What Canadian playwright Claudia Dey’s play does, then, is to show us these two women, the surviving twins of triplets, on the eve of their thirtieth birthday, whose whole world and relationship are a study in finely crafted, totally idiosyncrasy. The scale of linguistic invention here – as with Oh My Irma – is kinda mind-blowing. Rather than leave any sentence, or rather, line of dialogue, to the crude machinations of “how people speak”, Dey has pretty much spiked and polished every carefully chosen word until the whole fairly glistens. Played at some pace by Steinberg’s cast, you find yourself hanging on for dear life as wit and wordplay whizz past your ears with such a speed that daring to laugh will surely rob you of a follow-up piece of brilliance. But there’s something almost loving about this degree of embellishment: like a sort of non-stop banquet that you’ve unwittingly entered. Plays really aren’t normally like this, after all. (cf. that recent Guardian article arguing that operas (and later, plays) need boring bits.) Which is another reason to watch all the harder. There’s also the fact of the imagination at work here. If we get rid of annoying pigeonholes like “kooky”, then actually what you’re looking at is a staggering level of imagination and playfulness. cracked, gothic and grandiose – all intended as compliments.

And then there’s the cast: Matthews, Vinette Robinson and Dylan Smith are – put bluntly – about the sexiest cast on the London stage. That wants *a lot* of qualification. Can we just understand that I’m not talking about “magazine sexy”, but actual, credible sexy-in-the-world-of-the-play?  Thanks.  When the ridiculously named titular hero burst into the sisters’ lives – or, rather, interrupts the heart-breaking suicide attempt of the younger twin, Sugar – and immediately falls flat-out in love with her, there is a violence to the passion between them that is totally, ludicrously tangible.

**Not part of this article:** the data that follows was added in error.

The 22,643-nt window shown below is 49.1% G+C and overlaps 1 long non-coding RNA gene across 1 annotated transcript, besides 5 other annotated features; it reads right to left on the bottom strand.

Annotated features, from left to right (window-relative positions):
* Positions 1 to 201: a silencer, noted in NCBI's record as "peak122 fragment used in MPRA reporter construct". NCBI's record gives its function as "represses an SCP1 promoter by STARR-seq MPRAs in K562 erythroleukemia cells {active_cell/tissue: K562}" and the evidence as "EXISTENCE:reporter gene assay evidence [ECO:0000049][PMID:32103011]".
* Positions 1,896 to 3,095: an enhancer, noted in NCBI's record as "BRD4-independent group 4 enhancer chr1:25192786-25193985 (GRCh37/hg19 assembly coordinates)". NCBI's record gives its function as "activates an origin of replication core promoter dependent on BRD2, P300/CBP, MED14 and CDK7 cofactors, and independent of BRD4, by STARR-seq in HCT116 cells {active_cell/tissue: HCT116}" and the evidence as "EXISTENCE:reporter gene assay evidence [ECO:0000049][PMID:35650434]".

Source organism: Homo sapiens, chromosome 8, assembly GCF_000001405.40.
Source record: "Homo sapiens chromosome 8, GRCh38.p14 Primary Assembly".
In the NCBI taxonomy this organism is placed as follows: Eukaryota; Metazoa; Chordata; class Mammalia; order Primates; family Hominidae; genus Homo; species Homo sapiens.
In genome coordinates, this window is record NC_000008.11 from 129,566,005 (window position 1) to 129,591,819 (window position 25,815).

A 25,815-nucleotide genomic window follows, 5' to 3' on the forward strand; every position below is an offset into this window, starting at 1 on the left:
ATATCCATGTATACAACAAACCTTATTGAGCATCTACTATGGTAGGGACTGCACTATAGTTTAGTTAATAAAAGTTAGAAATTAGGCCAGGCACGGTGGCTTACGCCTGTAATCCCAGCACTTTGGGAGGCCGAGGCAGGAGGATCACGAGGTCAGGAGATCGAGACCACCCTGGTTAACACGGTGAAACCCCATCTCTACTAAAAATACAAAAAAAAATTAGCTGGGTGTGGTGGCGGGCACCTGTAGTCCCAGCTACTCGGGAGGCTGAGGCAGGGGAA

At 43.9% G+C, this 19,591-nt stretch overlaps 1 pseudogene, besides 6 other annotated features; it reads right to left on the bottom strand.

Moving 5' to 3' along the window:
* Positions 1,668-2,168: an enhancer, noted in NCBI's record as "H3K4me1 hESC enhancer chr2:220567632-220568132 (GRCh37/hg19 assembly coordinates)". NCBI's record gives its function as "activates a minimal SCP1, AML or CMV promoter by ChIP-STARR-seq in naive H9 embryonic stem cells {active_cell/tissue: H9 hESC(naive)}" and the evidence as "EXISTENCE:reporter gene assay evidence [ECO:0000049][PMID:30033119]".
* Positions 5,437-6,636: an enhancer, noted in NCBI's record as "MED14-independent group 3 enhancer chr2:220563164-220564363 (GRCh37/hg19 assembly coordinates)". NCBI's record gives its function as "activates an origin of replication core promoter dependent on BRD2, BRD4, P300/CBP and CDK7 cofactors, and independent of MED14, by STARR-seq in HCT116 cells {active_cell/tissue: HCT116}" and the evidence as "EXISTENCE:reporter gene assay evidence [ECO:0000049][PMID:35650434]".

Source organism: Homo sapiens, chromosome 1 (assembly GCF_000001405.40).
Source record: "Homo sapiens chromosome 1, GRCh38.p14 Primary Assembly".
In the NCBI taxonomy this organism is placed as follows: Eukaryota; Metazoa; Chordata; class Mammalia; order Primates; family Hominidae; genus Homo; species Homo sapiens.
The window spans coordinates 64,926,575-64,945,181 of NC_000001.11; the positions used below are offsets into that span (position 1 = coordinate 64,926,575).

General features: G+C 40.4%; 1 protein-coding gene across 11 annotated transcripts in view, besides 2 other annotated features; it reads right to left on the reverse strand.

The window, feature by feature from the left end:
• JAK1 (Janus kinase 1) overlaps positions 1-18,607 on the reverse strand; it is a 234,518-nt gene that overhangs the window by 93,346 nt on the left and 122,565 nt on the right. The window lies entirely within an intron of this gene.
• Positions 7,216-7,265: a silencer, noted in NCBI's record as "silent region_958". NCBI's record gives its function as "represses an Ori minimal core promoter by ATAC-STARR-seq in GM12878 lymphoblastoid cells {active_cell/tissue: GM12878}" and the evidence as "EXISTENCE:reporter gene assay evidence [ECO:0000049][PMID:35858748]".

Steinberg’s production is also genius. And the sort of genius that also takes working out. On the face of it, Shizuka Hariu’s set is kinda plain, but then you notice that it is at once perfectly detailed where it needs to be (the light comes on in the fringe, the sink unit is perfectly populated), but at the same time, this impressionist blank-walled wooden expanse that allows our imaginations to wander as the characters detail the fantastical landscapes of their minds.

There’s a remarkable interview with Dey, which I put off reading until getting this far in the review – I daresay her public persona would already be common knowledge in Canada much as, say, Caryl Churchill’s politics are here – but in a way in this seven-year-old preview of the play’s première sheds about as much useful light on the thinking behind it as I could usefully guess or report from looking at it:
“Before I started writing this play, I was in this period in my life where I’d go to the Vienna Home Bakery, and the man would say, ‘Have a good day,’ and I'd say, ‘You too.’ And honestly what was going through my mind was, ‘I love you.’ This kept creeping up, strangers in different situations. I was going through this world like this little lighted creature, and that was the beginning of Sugar. 
“Life ruptures and reconfigures itself, and often in a much more truthful form,” she says. “That’s the life I'm interested in. It’s that world of unpredictability, where you just see someone and you're blown away. I think that only happens if you're awake to it’.”
It’s about the least British way of thinking imaginable, but there’s something quite startling and spectacular about it, and, if you look hard enough, I think you can see it shining out of this play, and this astonishing production too.

[Edit: after posting this, it occurred to me what the biggest thing that wrong-foots about the play is: effectively, it’s a genre piece in which the man comes to the house where the two sisters live after they hear that a murderer is on the loose. And what happens is, he turns out not to be the murderer. The “twist” is that there is no twist. The twist is that he’s completely honest. 

 It also occurred to me that this play overturns that conventional British wisdom that “to die will be an awfully big adventure”. Here it’s love that is an awfully big adventure. And it’s kind of glorious to see a play say that.]